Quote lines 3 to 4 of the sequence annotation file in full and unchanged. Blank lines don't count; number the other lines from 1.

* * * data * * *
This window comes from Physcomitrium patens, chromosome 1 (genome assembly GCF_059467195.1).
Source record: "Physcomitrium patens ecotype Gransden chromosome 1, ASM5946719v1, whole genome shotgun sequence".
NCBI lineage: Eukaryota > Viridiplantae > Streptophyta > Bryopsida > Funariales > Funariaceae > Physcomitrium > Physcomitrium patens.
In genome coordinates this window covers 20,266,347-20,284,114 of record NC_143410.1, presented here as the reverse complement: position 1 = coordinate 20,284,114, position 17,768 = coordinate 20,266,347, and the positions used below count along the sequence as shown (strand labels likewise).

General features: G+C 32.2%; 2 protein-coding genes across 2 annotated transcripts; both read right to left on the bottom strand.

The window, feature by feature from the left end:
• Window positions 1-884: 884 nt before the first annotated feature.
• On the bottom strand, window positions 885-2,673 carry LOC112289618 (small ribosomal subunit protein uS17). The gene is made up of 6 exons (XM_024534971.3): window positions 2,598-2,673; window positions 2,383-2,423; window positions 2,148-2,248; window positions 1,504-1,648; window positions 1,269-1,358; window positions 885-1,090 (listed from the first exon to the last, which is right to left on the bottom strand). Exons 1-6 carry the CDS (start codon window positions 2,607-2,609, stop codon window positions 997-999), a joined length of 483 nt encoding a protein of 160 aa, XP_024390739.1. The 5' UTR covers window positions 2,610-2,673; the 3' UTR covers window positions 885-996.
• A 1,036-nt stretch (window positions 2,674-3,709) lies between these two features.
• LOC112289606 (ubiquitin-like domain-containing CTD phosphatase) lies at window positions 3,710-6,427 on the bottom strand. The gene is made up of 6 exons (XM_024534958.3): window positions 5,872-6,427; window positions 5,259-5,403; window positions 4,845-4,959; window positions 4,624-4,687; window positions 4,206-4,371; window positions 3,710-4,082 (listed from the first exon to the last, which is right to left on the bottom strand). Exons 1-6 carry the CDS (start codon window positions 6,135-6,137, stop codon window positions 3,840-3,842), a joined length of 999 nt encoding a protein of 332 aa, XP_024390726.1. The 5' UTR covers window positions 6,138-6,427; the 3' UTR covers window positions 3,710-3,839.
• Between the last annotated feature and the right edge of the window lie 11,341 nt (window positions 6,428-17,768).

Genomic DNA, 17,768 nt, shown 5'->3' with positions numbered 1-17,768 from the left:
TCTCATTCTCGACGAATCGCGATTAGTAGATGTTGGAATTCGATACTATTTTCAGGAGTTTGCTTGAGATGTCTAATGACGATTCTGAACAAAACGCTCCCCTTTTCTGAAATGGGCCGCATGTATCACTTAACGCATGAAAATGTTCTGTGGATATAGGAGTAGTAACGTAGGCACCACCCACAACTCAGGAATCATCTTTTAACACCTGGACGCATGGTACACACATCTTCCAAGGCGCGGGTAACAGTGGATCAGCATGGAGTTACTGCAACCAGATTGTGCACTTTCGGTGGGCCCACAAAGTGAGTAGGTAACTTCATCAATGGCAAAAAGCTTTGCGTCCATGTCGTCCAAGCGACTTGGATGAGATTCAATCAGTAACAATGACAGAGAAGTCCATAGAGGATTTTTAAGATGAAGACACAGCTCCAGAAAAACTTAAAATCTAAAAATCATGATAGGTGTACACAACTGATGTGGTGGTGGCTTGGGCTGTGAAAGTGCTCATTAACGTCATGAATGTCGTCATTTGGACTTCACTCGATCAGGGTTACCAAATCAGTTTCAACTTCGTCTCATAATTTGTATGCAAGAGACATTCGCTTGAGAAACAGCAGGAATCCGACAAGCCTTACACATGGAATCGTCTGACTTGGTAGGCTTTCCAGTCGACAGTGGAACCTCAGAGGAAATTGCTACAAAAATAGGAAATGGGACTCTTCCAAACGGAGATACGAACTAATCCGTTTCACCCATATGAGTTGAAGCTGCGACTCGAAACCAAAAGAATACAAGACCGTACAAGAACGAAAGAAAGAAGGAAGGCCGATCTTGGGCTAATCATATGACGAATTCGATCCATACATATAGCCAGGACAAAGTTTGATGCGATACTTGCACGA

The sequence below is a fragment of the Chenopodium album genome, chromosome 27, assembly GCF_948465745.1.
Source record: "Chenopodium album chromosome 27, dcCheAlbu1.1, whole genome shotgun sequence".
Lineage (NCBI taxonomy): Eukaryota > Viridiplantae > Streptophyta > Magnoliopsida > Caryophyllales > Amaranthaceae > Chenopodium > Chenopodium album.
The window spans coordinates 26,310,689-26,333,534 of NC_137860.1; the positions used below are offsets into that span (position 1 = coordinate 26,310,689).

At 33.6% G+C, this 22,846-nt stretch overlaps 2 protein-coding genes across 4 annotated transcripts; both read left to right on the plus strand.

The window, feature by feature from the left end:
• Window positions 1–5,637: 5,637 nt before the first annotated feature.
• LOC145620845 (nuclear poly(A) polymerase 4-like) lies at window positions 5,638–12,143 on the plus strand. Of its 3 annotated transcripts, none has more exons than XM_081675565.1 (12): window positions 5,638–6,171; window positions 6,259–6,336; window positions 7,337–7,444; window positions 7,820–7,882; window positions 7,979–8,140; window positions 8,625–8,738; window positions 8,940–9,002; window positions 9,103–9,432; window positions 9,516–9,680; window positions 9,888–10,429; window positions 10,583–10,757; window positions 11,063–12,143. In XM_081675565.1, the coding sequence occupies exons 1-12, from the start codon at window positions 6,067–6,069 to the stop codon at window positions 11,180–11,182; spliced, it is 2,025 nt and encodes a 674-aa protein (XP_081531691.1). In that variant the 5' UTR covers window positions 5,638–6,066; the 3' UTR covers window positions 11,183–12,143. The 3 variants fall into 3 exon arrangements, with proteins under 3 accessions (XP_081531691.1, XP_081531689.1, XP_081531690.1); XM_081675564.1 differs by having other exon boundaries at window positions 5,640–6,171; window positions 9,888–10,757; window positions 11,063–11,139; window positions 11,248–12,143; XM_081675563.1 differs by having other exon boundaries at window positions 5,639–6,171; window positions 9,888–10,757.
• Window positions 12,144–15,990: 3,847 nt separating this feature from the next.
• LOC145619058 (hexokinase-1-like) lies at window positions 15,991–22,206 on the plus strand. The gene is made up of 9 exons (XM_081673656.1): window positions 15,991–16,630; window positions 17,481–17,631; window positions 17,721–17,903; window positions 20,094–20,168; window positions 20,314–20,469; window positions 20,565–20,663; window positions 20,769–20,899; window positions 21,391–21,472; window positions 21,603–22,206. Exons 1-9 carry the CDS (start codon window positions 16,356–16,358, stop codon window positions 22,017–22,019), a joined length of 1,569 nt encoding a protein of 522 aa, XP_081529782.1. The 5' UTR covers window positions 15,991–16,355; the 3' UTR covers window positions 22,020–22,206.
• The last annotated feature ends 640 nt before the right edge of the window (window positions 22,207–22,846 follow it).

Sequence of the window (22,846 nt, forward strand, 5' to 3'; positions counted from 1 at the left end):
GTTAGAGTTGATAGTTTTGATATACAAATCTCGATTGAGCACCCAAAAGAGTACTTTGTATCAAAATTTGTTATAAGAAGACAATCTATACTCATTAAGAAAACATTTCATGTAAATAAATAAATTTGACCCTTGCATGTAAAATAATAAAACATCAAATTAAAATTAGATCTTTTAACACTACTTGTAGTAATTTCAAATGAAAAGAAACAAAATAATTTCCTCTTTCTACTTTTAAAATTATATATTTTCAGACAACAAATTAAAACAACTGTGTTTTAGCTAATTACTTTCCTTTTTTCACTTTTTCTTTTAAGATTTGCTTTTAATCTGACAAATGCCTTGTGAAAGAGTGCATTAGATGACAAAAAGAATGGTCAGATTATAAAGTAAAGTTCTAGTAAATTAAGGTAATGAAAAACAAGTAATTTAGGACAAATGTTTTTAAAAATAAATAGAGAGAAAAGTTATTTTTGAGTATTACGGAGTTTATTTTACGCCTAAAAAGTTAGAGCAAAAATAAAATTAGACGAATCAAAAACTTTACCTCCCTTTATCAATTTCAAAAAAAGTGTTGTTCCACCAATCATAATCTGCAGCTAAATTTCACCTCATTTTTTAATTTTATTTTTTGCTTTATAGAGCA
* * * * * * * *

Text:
NCBI lineage: Eukaryota > Viridiplantae > Streptophyta > Bryopsida > Funariales > Funariaceae > Physcomitrium > Physcomitrium patens.
In genome coordinates this window covers 20,266,347-20,284,114 of record NC_143410.1, presented here as the reverse complement: position 1 = coordinate 20,284,114, position 17,768 = coordinate 20,266,347, and the positions used below count along the sequence as shown (strand labels likewise).